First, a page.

Searching the Internet Creates an Illusion of Personal Knowledge
Searching the internet gives people an inflated sense of knowledge, according to a recent study.
After doing a cursory internet search on a topic, do you feel like an expert?
As it turns out, most people do, according to Matthew Fisher who led the study "Searching for Explanations: How the Internet Inflates Estimates of Internal Knowledge" published in the Journal of Experimental Psychology.
He explained how our self-proclaimed intelligence can become inflated in a press release:
“It becomes easier to confuse your own knowledge with this external source. When people are truly on their own, they may be wildly inaccurate about how much they know and how dependent they are on the internet."
In this internet society many of us don't require expertise in much of anything nowadays, just the ability to filter and search for the right information. Good research skills are what's in high demand these days and the ability to access this external knowledge may lead us to believe we're more knowledgeable.
Fisher and his team of researchers tested this idea in nine separate experiments that included anywhere from 152 to 302 participants in an online survey. In one of the experiments, one group was asked to research four questions, such as, "How does a zipper work?" and to provide the link that they thought supplied the best answer. Meanwhile, a control group was asked to read a text document about how zippers work, for example.
Then the two groups were asked to rate their ability to answer unrelated questions, such as "Why are cloudy nights warmer?" But they didn't have to answer those questions.
The researchers were astonished at the results: The internet search group consistently rated themselves as more knowledgeable than the control group. An interesting result to say the least.
It seems the internet has a kind of ego-boosting effect when it comes to how we perceive our own intelligence when we're in “search mode.” But it's not just internet access that gives us this inflated sense of self. Science Daily writes, “When the internet group members were given a particular website link to answer questions, they didn't report higher levels of personal knowledge on the unrelated topics than the control group.”
It's this active “search mode” that turns us on.
"If you don't know the answer to a question, it's very apparent to you that you don't know, and it takes time and effort to find the answer. With the internet, the lines become blurry between what you know and what you think you know."
In this case, people may have trouble distinguishing between real, acquired knowledge and assumed expertise.
Read more at Science Daily.
Photo Credit: Shutterstock
As for the future of internet searches, Microsoft Senior Director of Search Stefan Weitz thinks that search will become as dated as someone saying "I'm going to get online." He believes search will become naturally integrated into our systems the way our browsers and the internet are so seamlessly a part of our computing experience:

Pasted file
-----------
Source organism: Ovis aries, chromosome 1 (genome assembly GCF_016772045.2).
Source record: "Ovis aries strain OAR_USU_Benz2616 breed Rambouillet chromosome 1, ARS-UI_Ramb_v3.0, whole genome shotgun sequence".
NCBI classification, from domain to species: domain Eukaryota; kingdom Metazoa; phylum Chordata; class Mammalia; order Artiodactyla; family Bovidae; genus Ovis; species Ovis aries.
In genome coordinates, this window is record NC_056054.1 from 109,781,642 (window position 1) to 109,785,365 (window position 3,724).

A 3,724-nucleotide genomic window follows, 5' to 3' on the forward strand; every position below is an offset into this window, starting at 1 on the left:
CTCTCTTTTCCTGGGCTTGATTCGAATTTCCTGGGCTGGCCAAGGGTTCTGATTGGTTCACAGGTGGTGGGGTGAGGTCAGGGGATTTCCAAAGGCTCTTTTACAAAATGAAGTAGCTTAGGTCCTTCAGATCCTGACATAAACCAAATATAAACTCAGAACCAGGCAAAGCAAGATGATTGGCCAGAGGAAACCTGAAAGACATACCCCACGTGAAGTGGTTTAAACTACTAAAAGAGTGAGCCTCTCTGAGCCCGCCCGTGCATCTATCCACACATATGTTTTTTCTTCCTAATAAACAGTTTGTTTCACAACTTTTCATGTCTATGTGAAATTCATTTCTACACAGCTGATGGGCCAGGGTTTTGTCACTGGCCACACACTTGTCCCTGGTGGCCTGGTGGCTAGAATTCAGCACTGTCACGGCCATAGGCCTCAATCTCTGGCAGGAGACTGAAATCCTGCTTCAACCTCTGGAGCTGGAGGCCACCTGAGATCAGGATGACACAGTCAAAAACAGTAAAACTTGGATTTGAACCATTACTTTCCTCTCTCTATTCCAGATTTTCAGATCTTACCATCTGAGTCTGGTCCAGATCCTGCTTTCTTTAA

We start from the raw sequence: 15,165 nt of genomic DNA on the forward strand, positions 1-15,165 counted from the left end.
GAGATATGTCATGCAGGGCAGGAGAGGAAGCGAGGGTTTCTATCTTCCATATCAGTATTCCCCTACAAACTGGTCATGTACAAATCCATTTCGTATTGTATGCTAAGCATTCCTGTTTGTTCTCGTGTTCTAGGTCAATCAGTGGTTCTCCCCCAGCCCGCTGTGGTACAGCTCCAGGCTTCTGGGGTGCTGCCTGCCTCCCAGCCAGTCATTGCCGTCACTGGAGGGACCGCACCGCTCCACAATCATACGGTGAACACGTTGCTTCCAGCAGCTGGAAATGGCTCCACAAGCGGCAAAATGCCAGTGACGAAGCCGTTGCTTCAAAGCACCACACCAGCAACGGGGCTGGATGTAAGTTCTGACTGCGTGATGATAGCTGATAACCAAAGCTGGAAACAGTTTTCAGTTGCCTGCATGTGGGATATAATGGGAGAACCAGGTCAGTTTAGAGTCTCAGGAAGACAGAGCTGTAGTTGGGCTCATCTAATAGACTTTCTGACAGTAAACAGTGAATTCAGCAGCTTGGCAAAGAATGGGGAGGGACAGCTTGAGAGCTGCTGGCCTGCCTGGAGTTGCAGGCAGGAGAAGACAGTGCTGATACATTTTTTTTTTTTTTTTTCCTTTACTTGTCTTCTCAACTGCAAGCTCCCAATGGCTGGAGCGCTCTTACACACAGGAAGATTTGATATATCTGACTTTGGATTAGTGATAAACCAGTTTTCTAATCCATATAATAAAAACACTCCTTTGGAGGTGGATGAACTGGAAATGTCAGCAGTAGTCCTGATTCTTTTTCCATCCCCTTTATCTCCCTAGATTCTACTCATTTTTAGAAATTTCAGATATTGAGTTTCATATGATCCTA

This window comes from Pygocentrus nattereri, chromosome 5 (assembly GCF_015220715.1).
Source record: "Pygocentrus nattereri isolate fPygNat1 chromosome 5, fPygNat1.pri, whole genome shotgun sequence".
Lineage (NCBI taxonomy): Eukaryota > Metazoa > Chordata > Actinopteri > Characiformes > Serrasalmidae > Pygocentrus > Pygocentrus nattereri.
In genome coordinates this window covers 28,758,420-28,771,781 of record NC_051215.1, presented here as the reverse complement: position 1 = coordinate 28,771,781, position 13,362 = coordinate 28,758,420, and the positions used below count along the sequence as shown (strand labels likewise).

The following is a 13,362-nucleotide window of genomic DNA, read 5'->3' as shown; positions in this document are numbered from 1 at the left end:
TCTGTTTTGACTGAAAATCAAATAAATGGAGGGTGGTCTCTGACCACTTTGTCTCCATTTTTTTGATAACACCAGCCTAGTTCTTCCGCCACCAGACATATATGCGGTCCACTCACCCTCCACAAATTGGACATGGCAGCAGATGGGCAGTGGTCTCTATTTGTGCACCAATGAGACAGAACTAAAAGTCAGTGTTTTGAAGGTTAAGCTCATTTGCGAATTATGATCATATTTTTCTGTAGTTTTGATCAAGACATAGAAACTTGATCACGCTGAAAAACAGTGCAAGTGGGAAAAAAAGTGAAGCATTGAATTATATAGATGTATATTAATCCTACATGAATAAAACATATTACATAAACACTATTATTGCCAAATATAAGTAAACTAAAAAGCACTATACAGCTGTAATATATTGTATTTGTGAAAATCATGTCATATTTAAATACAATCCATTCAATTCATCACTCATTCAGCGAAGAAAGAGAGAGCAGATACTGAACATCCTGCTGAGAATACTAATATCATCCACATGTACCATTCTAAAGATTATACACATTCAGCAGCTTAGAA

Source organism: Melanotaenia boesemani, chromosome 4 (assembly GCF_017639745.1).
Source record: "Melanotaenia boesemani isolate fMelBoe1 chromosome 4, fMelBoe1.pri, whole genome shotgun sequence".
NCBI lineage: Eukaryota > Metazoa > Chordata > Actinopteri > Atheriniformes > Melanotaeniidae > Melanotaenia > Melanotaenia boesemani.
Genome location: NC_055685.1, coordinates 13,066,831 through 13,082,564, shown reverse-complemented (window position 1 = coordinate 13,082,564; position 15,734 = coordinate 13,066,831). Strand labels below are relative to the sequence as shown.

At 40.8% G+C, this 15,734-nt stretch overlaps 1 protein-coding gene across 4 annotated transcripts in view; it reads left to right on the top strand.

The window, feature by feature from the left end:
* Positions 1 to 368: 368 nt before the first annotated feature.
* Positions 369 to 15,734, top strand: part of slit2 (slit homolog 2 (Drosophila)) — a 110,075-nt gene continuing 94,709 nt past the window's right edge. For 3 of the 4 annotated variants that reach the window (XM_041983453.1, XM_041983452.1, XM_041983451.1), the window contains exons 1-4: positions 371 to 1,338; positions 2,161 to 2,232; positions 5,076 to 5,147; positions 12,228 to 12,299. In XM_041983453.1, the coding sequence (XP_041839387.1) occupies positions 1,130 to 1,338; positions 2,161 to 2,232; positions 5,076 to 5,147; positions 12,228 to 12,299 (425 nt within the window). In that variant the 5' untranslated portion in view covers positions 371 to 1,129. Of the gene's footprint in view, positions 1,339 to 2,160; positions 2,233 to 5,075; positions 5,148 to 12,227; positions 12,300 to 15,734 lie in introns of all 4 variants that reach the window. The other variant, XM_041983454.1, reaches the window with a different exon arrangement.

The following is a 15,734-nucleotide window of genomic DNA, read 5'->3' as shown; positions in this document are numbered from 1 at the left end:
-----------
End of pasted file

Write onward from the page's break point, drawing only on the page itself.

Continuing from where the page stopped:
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According to TwoFold CEO Alison McMahon, a leader who doesn't care (or can't pretend to care) about his or her employees isn't much of a leader at all.
Why do people quit their jobs? Surely, there are a ton of factors: money, hours, location, lack of interest, etc. For Alison McMahon, an HR specialist and the CEO of TwoFold, the biggest reason employees jump ship is that they're tired of working for lousy bosses.
By and large, she says, people are willing to put up with certain negatives as long as they enjoy who they're working for. When that's just not the case, there's no reason to stick around:
Nine times out of ten, when an employee says they're leaving for more money, it's simply not true. It's just too uncomfortable to tell the truth.
Whether that's true is certainly debatable, though it's not a stretch to say that an inconsiderate and/or incompetent boss isn't much of a leader. If you run an organization or company, your values and actions need to guide and inspire your team. When you fail to do that, you set the table for poor productivity and turnover.
McMahon offers a few suggestions for those who want to hone their leadership abilities, though it seems that these things are more innate qualities than acquired skills. For example, actually caring about your workers or not depending wholly on HR thinking they can do your job for you.
It's the nature of promotions that, inevitably, a good employee without leadership skills will get thrust into a supervisory position. McMahon says this is a chronic problem that many organizations need to avoid, or at least make the time to properly evaluate and assist with the transition.
But since they often don't, they end up with uninspired workers. And uninspired workers who don't have a reason to stay won't stick around for long.
Read more at LinkedIn.
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